To test the ability of PiB-PET to detect CAA in isolation, we imaged a subject with early manifestations of a hereditary form of CAA. Iowa-type hereditary CAA,11 like the previously described Dutch-type form,12 is characterized by severe cerebrovascular amyloid, occasional diffuse or early plaques, but few or none of the mature fibrillar plaques known to bind PiB. PiB retention in this disorder should therefore reflect strictly vascular amyloid. We investigated whether PiB would be retained in the brain of a subject with early hereditary CAA and whether the distribution of signal would demonstrate the occipital lobe predominance noted in nondemented subjects with sporadic CAA.10
All studies were performed with informed consent from the subject and with approval from the Partners Human Research Committee. Exon 17 of the gene for the amyloid precursor protein (APP) and parts of its flanking introns were amplified and sequenced from genomic DNA as described.11 Conventional CT and MRI imaging (including fast-spin echo T2-weighted, pre-and post-gadolinium T1-weighted, FLAIR-weighted, and gradient-echo sequences on a 1.5T scanner) was performed according to standard clinical protocols.
N-methyl-[11C]2-(4-methylaminophenyl)-6-hydroxybenzothiazole (PiB; 7mCi) was administered intravenously and PET images acquired dynamically over 60 minutes as described.10 Briefly, the subject was positioned in a Siemens/CTI ECAT HR+ scanner (three dimensional mode; 63 image planes; 15.2cm axial field of view; 5.6mm transaxial resolution and 2.4mm slice interval; 69 frames: 12 × 15 seconds, 57 × 60 seconds, Knoxville, TN). PET data were reconstructed with ordered set expectation maximization, corrected for attenuation, and each frame evaluated to verify adequate count statistics and absence of head motion. PiB retention was expressed as distribution volume ratio (DVR) over the 40–60 minute interval, using the cerebellum as tissue input function. PET data were brought into registration with x-ray computed tomographic (CT) and magnetic resonance (MR) images using SPM2.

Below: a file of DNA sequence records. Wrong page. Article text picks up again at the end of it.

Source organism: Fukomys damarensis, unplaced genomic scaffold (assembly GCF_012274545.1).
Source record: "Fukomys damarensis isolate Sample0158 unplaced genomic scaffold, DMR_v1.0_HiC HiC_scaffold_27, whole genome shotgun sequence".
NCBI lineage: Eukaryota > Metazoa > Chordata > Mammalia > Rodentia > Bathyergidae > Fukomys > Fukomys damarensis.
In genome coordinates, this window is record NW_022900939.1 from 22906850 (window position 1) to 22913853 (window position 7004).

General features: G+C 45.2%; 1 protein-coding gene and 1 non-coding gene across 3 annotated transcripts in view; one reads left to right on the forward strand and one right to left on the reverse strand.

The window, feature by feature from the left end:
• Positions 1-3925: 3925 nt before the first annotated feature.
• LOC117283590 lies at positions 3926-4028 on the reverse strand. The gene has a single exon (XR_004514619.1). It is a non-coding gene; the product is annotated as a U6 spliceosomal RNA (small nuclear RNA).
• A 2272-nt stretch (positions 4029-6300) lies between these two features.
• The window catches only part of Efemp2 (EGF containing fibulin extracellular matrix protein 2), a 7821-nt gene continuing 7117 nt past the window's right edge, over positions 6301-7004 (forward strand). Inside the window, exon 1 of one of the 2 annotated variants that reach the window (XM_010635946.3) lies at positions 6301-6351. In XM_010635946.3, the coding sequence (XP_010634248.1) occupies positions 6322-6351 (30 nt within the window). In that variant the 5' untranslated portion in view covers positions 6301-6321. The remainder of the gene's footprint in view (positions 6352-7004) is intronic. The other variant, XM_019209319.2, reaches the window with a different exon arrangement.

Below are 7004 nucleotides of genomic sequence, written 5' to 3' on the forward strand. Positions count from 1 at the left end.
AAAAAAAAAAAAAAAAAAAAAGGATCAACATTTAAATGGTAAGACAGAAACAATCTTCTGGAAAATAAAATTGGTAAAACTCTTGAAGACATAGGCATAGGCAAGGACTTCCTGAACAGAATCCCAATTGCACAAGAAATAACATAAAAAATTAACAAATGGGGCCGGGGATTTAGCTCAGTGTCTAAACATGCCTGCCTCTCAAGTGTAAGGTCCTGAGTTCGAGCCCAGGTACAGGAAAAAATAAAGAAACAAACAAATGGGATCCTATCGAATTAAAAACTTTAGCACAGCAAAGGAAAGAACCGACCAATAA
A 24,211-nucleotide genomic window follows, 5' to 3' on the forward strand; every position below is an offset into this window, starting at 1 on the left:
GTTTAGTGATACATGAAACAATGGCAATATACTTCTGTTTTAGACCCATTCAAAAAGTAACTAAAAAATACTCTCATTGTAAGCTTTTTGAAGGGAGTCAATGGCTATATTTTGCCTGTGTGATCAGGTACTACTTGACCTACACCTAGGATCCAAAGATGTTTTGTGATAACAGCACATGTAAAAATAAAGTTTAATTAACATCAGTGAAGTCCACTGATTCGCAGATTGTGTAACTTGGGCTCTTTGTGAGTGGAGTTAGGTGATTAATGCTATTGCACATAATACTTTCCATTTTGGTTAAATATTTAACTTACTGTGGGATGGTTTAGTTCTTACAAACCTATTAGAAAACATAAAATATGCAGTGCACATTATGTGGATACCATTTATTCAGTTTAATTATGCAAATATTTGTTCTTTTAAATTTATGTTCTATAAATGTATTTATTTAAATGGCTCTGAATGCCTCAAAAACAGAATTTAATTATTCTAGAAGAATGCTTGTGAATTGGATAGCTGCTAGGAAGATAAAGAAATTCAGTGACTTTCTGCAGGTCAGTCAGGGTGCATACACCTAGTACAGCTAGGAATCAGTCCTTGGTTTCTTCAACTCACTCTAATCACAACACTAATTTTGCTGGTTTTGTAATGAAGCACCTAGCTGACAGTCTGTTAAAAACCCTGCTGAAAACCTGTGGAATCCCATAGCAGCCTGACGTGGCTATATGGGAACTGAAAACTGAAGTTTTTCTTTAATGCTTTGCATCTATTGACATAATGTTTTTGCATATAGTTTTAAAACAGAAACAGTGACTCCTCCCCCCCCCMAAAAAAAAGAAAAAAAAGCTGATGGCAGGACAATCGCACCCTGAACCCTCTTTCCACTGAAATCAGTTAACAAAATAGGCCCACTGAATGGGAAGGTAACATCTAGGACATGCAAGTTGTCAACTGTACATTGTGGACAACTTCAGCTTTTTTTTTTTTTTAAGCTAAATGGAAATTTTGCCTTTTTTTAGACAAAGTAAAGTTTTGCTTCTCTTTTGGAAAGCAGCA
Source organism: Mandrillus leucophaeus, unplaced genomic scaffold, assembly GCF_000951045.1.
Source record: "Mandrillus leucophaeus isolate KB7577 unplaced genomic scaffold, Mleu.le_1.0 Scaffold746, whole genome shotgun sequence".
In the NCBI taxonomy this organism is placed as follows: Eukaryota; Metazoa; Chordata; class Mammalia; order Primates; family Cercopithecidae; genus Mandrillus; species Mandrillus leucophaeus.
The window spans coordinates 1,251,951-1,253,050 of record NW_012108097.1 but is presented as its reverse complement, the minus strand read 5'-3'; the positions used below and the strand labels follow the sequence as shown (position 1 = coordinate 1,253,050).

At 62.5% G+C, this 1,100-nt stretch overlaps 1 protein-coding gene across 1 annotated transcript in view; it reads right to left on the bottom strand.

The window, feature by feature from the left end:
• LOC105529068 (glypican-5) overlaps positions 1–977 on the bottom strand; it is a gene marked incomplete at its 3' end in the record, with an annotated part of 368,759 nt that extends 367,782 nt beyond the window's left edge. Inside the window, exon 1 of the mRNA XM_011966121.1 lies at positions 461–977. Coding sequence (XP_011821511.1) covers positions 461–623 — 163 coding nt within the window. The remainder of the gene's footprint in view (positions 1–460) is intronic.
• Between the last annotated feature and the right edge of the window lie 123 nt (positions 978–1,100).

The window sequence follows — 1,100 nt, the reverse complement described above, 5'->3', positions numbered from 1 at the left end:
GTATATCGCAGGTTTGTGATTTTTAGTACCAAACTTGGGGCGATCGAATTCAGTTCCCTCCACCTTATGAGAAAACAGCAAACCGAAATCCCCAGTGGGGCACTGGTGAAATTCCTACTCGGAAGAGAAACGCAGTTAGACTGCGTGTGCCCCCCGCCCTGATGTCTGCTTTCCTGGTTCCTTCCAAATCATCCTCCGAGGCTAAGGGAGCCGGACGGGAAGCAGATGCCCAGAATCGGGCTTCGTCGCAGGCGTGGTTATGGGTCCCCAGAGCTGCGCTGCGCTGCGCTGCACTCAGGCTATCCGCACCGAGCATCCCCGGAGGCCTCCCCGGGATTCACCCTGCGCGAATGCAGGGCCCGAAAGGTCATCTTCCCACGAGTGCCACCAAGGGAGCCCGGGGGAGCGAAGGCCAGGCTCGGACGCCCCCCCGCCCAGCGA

To explore the histologic pattern of PiB binding in Iowa-type hereditary CAA, we labeled post-mortem brain tissue from a previously described11 family member diagnosed with this disorder. Paraffin-embedded sections of frontal, parietal, and hippocampal cortex were deparaffinized, incubated with 10 µM PIB (gift from W.E. Klunk, University of Pittsburgh) in 0.001%DMSO and PBS for 45 minutes, rinsed in PBS and coverslipped with GVA mounting solution (Invitrogen). Fluorescent images were taken at 10 and 20X amplification with an Olympus BX51 microscope.
The subject was a 42 year-old man with first-degree relative diagnosed by genetic testing and post-mortem brain examination as having advanced CAA due to the Iowa APP mutation.11 He initially presented for neurologic evaluation at age 32 with positional tremor, migraine headaches with visual aura, and memory and word-finding complaints. Serial cognitive examinations at ages 32, 33, 34, 36, 40, and 42 showed a pattern of gradual decline across multiple domains consistent with a diagnosis of mild cognitive impairment, multiple domain type.13 Progressive impairments were evident on tests of anterograde memory, naming of common objects, visuoperceptual discrimination, and attention. Serial neurologic evaluations found no substantial change in the tremor or headaches and no other focal deficits.